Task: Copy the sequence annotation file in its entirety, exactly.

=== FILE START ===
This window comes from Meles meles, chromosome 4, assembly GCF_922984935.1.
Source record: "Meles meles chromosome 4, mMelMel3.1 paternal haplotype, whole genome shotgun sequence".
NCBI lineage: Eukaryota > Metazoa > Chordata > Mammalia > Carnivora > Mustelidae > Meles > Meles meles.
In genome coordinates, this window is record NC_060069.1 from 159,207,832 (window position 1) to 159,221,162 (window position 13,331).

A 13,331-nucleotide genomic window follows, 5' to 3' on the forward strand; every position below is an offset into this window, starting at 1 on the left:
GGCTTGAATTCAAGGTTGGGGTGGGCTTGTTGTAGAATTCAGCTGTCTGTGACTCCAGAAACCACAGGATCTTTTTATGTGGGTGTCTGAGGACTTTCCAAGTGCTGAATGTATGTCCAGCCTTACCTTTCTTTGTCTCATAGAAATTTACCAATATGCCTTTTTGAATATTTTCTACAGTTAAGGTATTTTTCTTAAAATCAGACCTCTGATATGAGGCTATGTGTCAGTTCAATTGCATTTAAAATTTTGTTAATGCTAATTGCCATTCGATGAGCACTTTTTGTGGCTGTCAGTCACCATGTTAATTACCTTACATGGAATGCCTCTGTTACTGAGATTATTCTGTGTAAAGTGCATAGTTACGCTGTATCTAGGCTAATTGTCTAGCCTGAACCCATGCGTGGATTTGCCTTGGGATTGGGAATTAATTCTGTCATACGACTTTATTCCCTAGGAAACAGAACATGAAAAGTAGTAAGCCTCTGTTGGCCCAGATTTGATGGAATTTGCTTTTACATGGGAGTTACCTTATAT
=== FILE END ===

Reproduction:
This window comes from Meles meles, chromosome 4, assembly GCF_922984935.1.
Source record: "Meles meles chromosome 4, mMelMel3.1 paternal haplotype, whole genome shotgun sequence".
NCBI lineage: Eukaryota > Metazoa > Chordata > Mammalia > Carnivora > Mustelidae > Meles > Meles meles.
In genome coordinates, this window is record NC_060069.1 from 159,207,832 (window position 1) to 159,221,162 (window position 13,331).

A 13,331-nucleotide genomic window follows, 5' to 3' on the forward strand; every position below is an offset into this window, starting at 1 on the left:
GGCTTGAATTCAAGGTTGGGGTGGGCTTGTTGTAGAATTCAGCTGTCTGTGACTCCAGAAACCACAGGATCTTTTTATGTGGGTGTCTGAGGACTTTCCAAGTGCTGAATGTATGTCCAGCCTTACCTTTCTTTGTCTCATAGAAATTTACCAATATGCCTTTTTGAATATTTTCTACAGTTAAGGTATTTTTCTTAAAATCAGACCTCTGATATGAGGCTATGTGTCAGTTCAATTGCATTTAAAATTTTGTTAATGCTAATTGCCATTCGATGAGCACTTTTTGTGGCTGTCAGTCACCATGTTAATTACCTTACATGGAATGCCTCTGTTACTGAGATTATTCTGTGTAAAGTGCATAGTTACGCTGTATCTAGGCTAATTGTCTAGCCTGAACCCATGCGTGGATTTGCCTTGGGATTGGGAATTAATTCTGTCATACGACTTTATTCCCTAGGAAACAGAACATGAAAAGTAGTAAGCCTCTGTTGGCCCAGATTTGATGGAATTTGCTTTTACATGGGAGTTACCTTATAT